In April, the Food and Drug Administration (FDA) decreed that smoking marijuana, which many people with HIV use to fight weight loss, nausea and neuropathy, was medically useless. Medical marijuana is legal in 11 states, but FDA spokeswoman Susan Bro says, “There is no data proving that smoked marijuana has a value in treating any medical condition.” This contradicts a 1999 finding by the National Academy of Sciences, which claimed pot was “moderately well suited” for such treatments.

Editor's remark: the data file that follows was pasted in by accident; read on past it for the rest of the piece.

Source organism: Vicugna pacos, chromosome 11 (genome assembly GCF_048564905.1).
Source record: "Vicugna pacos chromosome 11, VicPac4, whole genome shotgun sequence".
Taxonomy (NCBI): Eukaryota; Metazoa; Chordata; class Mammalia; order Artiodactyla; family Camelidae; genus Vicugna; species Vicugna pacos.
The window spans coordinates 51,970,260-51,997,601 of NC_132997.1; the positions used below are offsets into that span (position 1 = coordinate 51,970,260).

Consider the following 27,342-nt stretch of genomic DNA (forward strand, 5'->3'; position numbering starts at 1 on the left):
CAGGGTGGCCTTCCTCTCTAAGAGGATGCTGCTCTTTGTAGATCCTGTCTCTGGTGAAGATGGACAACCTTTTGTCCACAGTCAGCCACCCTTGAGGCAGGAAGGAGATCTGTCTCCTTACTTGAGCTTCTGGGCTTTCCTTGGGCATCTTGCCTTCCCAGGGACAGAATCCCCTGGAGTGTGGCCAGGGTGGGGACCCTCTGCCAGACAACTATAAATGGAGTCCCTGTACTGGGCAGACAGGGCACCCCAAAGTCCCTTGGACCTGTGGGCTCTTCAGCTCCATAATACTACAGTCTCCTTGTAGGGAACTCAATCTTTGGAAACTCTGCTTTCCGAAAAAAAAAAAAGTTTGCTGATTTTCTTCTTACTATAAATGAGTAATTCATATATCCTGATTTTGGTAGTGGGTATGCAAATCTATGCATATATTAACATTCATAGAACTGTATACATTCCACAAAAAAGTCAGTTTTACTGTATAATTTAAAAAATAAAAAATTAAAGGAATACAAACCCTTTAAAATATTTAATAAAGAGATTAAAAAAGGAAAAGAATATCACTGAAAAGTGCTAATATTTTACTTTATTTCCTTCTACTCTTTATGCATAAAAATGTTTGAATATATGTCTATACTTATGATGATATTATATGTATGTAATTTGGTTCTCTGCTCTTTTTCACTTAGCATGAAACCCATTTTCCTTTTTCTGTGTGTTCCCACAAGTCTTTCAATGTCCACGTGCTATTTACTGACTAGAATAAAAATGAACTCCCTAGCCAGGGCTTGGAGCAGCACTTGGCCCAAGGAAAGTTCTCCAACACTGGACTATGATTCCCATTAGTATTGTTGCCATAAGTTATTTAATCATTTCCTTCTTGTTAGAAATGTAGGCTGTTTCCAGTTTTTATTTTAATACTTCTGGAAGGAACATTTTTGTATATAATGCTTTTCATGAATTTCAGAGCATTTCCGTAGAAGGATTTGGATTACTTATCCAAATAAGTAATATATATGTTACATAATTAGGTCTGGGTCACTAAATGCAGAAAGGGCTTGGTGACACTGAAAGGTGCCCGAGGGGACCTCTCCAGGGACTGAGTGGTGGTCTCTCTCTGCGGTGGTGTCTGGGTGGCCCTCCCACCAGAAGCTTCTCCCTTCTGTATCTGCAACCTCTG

Hilary McQuie of the Harm Reduction Coalition says, “[The FDA] didn’t use any new data, and they also gave approval to test a new marijuana spray [Sativex]. It’s contradictory.” McQuie believes the FDA’s stance is tied to pharmaceutical companies’ agenda of pushing their own smokeless remedies. “This administration has a puritanical, antipleasure agenda. [Drug companies] want people to [use their products] and not grow marijuana,” she says. States make the ultimate decision. So don’t hock your heat lamp yet.